Human History Gets a Long-Overdue Rewrite
It is now clear that humans were in the Americas long before we have been taught. Evidence from many widely scattered locations is piling up, and a once-unquestioned academic theory is in tatters. Two explosive studies published in the journal Nature, in July, 2020, concede that there is now strong evidence that the peopling of the Americas began more than 20,000 years ago.
For most of the last century archaeologists have been saying that the first humans in America crossed from Siberia to North America around 13,000 BC and moved further south as retreating ice sheets opened a corridor for migration. In the 1960s and ’70, however, researchers began reporting sites across the Americas that were much older, pushing back the arrival of the first Americans’ by thousands of years. And now startling new research by archaeologists at Mexico’s Chiquihuite cave shows that human history in the Americas may be at least twice as old as orthodoxy has maintained. Ciprian Ardelean, an archaeologist at the Autonomous University of Zacatecas (Mexico), and his colleagues, authors of a new paper published by Nature, think people were living in central Mexico 26,500 years ago or sooner. (https://www.nature.com/articles/s41586-020-2509-0)
Chiquihuite Cave joins several other documented archaeological sites yielding evidence of human occupation in the America 20,000 to 30,000 years ago. In another study, also published in Nature in July, archaeologists Lorena Becerra-Valdivia, and Thomas Higham at the Universities of Oxford and New South Wales compiled radiocarbon and luminescence dating data from 42 sites across America, to show that human populations before and during the Last Glacial Maximum, some 19,000 to 26,500 years ago, managed, somehow, to navigate around the massive ice sheets of the era. (https://www.nature.com/articles/s41586-020-2491-6)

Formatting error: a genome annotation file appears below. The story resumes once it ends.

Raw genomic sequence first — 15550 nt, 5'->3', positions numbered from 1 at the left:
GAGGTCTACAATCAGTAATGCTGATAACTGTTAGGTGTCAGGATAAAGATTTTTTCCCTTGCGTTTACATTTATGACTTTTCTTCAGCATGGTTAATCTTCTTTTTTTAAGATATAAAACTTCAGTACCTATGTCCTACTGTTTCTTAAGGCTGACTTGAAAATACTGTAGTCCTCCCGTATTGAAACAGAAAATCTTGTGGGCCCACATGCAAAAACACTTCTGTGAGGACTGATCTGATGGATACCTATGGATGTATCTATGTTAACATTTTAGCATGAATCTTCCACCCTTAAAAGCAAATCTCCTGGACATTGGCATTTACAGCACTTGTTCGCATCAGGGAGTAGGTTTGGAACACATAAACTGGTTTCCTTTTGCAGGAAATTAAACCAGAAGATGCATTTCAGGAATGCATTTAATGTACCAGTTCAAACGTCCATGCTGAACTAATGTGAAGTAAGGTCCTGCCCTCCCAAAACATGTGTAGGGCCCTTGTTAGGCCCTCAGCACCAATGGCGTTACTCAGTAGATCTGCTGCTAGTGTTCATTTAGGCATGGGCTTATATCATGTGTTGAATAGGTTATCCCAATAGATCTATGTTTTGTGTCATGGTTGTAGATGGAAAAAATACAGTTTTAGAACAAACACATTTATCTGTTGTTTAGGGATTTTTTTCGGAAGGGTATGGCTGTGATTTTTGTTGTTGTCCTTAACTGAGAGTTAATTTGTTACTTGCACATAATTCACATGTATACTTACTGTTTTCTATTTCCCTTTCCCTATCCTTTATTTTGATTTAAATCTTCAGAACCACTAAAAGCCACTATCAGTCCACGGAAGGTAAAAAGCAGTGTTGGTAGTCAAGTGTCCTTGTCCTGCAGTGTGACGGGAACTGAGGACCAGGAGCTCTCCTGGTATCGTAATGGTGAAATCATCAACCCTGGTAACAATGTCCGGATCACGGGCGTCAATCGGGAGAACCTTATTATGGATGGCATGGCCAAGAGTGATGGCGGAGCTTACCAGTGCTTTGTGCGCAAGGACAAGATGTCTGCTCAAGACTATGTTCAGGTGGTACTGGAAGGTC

Some of most significant research has been at Monte Verde in southern Chile. Recently uncovered evidence there now suggests that controversial conclusions drawn in the 1970s may, if anything, have undershot the mark, and that human antiquity in the Americas could be far greater than even cutting-edge experts had supposed.
Vanderbilt University archaeologist, Tim Dillehay made his first paradigm-shattering discoveries at Monte Verde in 1975, and then, claimed an age for human habitation of 14,500 years BP—enough to earn him much derision and criticism from skeptical peers. The experience left him discouraged and uninterested in pursuing the research. But after some serious persuasion from the Chilean government and others he reluctantly agreed in 2013 to return for a new survey. Many new artifacts were subsequently uncovered, and Dillehay’s dating of human habitation was adjusted to as much as 19,000 years ago—more than 4,000 years older than his prior estimate. (https://journals.plos.org/plosone/article?id=10.1371/journal.pone.0141923)
When, in 1966, professional archaeologist Virginia Steen-McIntyre used well-accepted dating methods, including uranium series and fission track, to demonstrate that an ancient site near El Horno in Mexico indicated human activity nearly a quarter million years ago, she soon found herself unable to pursue her professional academic career. No matter how compelling, her evidence was completely dismissed. After all, it challenged accepted scientific dogma, considered all but proven at the time, that the first human migration, across the Siberian land bridge was but a mere 13,000 years ago. Dr. Steen-McIntyre’s findings may still be too radical for today’s scientific consensus, but conventional wisdom is certainly moving in her direction. (https://www.researchgate.net/publication/228697336_Anatomy_of_an_Anomaly)
In the meantime, research in other areas is helping to make the case. Linguist Johanna Nichols has written a paper demonstrating that the 150 languages of native American people, which she has studied, could not possibly have evolved in less than 30,000 to 40,000 years. (https://www. pnas.org/content/96/6/3325) In the meantime microbiologists tracking DNA in Indian tribes have drawn similar conclusions. (https://www.nationalgeographic.com/science/2018/11/ancient-dna-reveals-complex-migrations-first-americans/)
As new theories come into vogue, scenarios are being devised which envision multiple waves of ancient settlers in the new world, but one trend seems likely to continue, the accepted dawn of human activity is retreating to ever earlier dates and the time needed to evolve an advanced civilization is increasing.
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